Tuesday, 28 November 2017

James To Reissue Five Albums On Vinyl




James have announced the reissue of five of their albums on vinyl, two for the first time and the other three for the first time in over twenty years. Following on from 2015's Laid / Wah Wah deluxe, super deluxe and vinyl packages, Gold Mother, Seven, Whiplash, Millionaires and Pleased To Meet You all get the double heavy 180g vinyl plus download card treatment for a December 15th release.

The reissues cover the period that they were signed to Fontana / Mercury between 1990 and 2001. They start with 1990's Gold Mother, first issued in June 1990 when it reached number 16 in the UK charts and featured the singles How Was It For You? and Come Home, although the latter was remixed by Flood for the single version. They released two further singles after the album that didn't feature on the original version - Lose Control in December 1990 and then a re-recorded version of Sit Down in March 1991. The success of the latter, hitting number 2 in the single charts and hanging on for weeks, meant that the label were keen to reissue Gold Mother with the two songs on it. A compromise was reached where Lose Control and Sit Down replaced Hang On and Crescendo and the Flood Mix of Come Home replaced the original album version, but any disgruntled punters could swap an old version for the new one at Our Price. The album hit number 2 in the charts. For this vinyl reissue, the 1991 version covers the first three sides of the record (it was originally only a single album) whilst Hang On, Crescendo and the original album version of Come Home appear on side four.



The expectations were high for the following album and they took their toll on the recording process for what was to become Seven. The success of Sit Down meant that sessions were delayed and disrupted and the deadline to release the album ahead of the band's massive 30-plus date UK tour that ran through September to November 1991 was missed. They therefore previewed all the songs at some point during the tour, using their usual method of airing new songs ahead of release. The album received mixed reviews, some lauding James' attempts at a bigger bolder sound, whilst others lamented the loss of the James they'd come to know and love in the 1980s. There were four singles released from the record - Sound and Born Of Frustration preceded it and dented the top ten and twenty respectively, whilst Ring The Bells and a remixed version of the title track Seven followed. This reissued version includes Next Lover on vinyl for the first time as this only featured on the CD and cassette versions.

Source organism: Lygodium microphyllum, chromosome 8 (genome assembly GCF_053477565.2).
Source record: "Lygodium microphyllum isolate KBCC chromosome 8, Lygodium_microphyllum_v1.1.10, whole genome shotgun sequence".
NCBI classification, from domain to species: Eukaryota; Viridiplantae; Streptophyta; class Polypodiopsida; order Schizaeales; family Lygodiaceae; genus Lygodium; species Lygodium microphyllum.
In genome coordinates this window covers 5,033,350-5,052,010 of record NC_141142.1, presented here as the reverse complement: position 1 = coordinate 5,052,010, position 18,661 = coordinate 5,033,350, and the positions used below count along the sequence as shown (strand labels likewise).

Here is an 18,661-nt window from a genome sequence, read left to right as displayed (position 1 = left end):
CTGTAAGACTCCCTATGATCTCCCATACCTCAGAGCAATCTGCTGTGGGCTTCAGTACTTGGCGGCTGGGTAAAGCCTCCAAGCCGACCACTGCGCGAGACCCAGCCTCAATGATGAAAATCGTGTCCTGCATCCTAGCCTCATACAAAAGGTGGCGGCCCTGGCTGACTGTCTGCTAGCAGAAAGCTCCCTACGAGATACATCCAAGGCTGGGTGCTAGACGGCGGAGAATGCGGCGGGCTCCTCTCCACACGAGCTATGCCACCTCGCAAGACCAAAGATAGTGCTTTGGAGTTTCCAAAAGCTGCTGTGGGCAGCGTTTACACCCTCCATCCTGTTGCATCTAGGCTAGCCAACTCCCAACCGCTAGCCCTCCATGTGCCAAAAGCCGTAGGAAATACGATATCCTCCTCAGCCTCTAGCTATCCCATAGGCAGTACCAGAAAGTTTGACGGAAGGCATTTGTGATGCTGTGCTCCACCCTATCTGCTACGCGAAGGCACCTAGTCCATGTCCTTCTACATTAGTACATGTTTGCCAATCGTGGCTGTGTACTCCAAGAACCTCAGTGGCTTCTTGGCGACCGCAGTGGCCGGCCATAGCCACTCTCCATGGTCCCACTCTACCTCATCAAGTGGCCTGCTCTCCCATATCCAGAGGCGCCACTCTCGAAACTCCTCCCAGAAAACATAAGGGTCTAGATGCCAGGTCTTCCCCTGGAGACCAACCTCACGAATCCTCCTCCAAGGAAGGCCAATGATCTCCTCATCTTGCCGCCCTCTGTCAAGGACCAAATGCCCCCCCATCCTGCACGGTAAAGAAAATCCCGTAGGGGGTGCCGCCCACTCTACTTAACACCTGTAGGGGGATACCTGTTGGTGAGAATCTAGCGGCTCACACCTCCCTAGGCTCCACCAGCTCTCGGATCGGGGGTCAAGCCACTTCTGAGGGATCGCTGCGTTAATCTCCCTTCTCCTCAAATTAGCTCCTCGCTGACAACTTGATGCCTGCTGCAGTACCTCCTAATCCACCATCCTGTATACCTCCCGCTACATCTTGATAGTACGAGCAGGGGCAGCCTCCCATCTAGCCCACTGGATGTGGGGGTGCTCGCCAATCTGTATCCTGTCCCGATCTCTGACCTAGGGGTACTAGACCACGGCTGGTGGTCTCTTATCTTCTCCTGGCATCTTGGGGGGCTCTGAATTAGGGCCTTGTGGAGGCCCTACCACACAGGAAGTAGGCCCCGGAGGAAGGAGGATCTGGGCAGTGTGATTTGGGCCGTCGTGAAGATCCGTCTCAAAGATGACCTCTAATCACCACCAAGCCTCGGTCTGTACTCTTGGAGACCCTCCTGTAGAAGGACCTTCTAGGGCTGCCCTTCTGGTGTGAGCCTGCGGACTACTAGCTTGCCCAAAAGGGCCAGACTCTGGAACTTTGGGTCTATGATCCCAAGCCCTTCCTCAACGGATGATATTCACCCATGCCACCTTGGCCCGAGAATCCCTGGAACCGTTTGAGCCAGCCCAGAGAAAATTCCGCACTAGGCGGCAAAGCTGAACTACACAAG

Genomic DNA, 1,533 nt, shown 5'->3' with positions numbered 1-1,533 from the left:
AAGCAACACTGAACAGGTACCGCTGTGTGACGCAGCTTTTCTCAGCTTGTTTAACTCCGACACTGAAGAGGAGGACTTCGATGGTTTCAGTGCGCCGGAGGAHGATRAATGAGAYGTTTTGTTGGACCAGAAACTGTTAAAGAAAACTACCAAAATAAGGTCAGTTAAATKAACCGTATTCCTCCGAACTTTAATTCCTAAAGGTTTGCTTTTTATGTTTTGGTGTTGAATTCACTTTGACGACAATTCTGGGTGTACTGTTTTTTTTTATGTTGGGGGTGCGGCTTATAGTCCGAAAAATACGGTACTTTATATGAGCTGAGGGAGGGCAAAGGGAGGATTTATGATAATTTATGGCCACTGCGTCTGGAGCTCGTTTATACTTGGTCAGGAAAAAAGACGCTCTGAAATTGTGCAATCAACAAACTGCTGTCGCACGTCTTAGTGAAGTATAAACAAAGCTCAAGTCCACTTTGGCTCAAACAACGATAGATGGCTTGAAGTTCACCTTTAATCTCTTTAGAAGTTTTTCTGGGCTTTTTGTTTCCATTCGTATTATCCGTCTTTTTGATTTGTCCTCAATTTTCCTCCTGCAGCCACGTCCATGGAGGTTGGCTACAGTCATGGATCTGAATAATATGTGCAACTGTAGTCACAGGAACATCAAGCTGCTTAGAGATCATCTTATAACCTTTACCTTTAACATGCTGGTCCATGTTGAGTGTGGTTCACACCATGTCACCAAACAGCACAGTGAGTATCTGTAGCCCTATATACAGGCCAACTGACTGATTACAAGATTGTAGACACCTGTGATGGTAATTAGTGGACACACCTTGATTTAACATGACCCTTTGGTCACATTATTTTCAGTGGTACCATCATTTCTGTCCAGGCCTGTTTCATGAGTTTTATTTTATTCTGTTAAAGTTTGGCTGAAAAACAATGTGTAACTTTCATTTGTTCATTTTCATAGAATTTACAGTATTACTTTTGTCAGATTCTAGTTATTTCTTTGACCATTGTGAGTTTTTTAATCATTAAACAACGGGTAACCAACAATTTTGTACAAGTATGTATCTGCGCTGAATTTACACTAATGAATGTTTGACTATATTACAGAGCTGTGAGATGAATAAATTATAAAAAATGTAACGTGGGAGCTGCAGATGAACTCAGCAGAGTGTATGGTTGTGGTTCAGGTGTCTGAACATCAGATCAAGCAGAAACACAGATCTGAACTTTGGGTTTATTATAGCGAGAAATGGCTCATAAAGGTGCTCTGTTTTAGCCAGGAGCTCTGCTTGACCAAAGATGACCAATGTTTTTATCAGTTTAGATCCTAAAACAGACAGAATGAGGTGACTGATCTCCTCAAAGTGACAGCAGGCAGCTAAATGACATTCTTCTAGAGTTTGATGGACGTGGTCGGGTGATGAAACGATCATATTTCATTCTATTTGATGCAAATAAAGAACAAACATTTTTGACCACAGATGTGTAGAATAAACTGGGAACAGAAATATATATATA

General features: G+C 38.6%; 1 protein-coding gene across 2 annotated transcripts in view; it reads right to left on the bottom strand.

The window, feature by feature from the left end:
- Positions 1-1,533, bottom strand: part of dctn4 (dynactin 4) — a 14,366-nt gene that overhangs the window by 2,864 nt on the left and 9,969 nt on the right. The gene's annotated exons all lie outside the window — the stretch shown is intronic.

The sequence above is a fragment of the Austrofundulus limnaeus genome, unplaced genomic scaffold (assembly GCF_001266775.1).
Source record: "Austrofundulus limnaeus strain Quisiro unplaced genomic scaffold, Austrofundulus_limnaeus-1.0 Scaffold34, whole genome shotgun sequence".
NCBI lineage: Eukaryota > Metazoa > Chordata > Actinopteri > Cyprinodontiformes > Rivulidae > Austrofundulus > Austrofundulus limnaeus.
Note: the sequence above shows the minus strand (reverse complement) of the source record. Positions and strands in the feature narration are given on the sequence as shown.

Fast forward five years (past Laid and Wah Wah that were reissued in 2015) to Whiplash. Larry Gott had left the band, Tim had recorded his Booth And The Bad Angel album with Angelo Badalamenti and the band came close to implosion after a tax bill nearly broken. They regrouped and Whiplash was the fruits of a three year writing and recording period. The album had a much more electronic feel than its predecessors, although the three singles She's A Star, Tomorrow and Waltzing Along still possessed all the qualities that had seen James hit the singles charts regularly. The album hit number nine on its release and of the singles the former hit the top 10, whilst the other two managed top 20 and top 30 respectively and all remain part of the live set. A fourth single Lost A Friend was scrapped on the basis that the band were preparing for the Best Of album that was to give them a number one record in 1998.



The last two records in the set will be the ones for the diehard James completist though as Millionaires and Pleased To Meet You were never released on vinyl. When the much-delayed Millionaires finally hit the stores in October 1999, almost a year later than the original plan, it went to number two in the album charts, which was seen as a bit of disappointment given the momentum they had gathered with The Best Of and the two huge tours that supported it. Inter-band relations were at an all-time low though and they'd moved away from their traditional jamming approach to writing songs and it was the first album where they didn't have Larry Gott in the writing sessions too. The album still contained big singles I Know What I'm Here For and Just Like Fred Astaire as well as We're Going To Miss You, all of which have appeared in live sets since the band reformed as well as the album's closing track Vervaceous.


To try and resolve the band relationship issues, they went back to basics for Pleased To Meet You. Jamming songs at Ridge Farm Studios with Brian Eno, they wrote the basis of the album and then went out on the road and toured it in late 2000, playing up to ten new songs a night. When the album came out in July 2001, James were on the last album of their deal and Mercury decided not to renew the contract which meant the album only had one single released in advance of it, Getting Away With It (All Messed Up), and promotion was limited. As a result the album limped to number eleven in the charts and shortly after Tim announced he was leaving the band after their December tour which became a farewell. Strangely the album broke them in Greece and was also successful in Portugal. Songs like English Beefcake and Senorita have found their way into the setlists since the band reformed and Alaskan Pipeline was a highlight of the 2011 orchestra tour.



James' official website can be found here.   They are on Facebook and Twitter.  Some of the band - TimAndy and Dave - are also on Twitter.

We also run the One Of The Three James archive, the most detailed resource for information about the band, and the site also has a Facebook and Twitter page.
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